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The Book That Matters Most by Ann Hood was the January pick for my book club.  The title intrigued me and the book lived up to my expectations of an interesting and pleasant read.  The power of books to entertain, educate and heal is a common theme in many novels about bookstores, book clubs and reading.  My most disappointing read in this genre was The Little Paris Bookshop.  The story line was very captivating: an apothecary bookshop on a Paris barge, with a bookseller who prescribed books to customers to heal them.  How could it go wrong? Well, it did for me.  I didn't even finish the book because I didn't really care about the characters.
This novel by Ann Hood wasn't universally loved by critics because of its sentimentally and predictably, but it totally worked for me.  The narrative switches back and forth between Ava North and her daughter Maggie and I grew to really care about these characters.  Ava has dealt with grief and guilt since childhood over the death of her five year old sister and the subsequent suicide of her mother.  She is now dealing with the loss of her husband of 25 years, who has left her for a younger woman.  She joins a book club hoping for a deeper connection to people.  Maggie, who has never quite gotten her act together, is supposedly studying art history in Florence, Italy. In actuality, she is being kept by an older man in Paris and descending deeper and deeper into drug addiction.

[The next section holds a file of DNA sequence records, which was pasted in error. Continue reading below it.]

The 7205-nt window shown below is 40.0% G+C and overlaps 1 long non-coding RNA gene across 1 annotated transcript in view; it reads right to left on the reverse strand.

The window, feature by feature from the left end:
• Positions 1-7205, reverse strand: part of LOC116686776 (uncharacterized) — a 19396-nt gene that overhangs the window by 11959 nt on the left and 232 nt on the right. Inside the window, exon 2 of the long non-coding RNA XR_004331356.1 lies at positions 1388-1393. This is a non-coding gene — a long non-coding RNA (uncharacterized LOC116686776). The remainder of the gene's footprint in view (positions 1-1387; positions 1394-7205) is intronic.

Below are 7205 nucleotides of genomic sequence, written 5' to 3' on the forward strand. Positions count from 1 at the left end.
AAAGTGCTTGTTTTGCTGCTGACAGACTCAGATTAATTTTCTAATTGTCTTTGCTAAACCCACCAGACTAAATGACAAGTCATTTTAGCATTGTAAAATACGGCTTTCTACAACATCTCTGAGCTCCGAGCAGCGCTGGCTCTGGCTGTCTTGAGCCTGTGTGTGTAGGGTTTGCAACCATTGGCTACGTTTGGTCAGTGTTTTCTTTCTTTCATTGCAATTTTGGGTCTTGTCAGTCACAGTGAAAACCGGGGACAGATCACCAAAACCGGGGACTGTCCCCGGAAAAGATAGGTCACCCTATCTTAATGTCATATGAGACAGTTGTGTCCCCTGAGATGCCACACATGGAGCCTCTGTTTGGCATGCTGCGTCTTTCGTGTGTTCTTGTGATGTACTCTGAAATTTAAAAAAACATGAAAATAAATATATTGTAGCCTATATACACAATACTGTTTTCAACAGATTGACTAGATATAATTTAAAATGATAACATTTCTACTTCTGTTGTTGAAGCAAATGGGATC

The book club Ava joins, run by her librarian friend, chooses a different theme for their reading each year.  The theme when Ava joins is for each member to choose the book that has mattered the most to them in their lives.
Most of the choices are fairly predictable:  To Kill A Mockingbird, The Catcher In The Rye, A Tree Grows In Brooklyn, Slaughterhouse-Five, The Great Gatsby, etc.. Ava chooses From Clare To Here, the book from childhood that helped her cope with the loss of her sister and mother.
I don't want to have to do any spoiler alerts so I won't say any more about the development of the story line.  There are twists and turns and surprises in store for you.  Even though the novel deals with loss and drug addiction the author isn't heavy handed with it.  The book is actually quite humorous.  I laughed out loud when I was reading the first chapter and was drawn right into the story.
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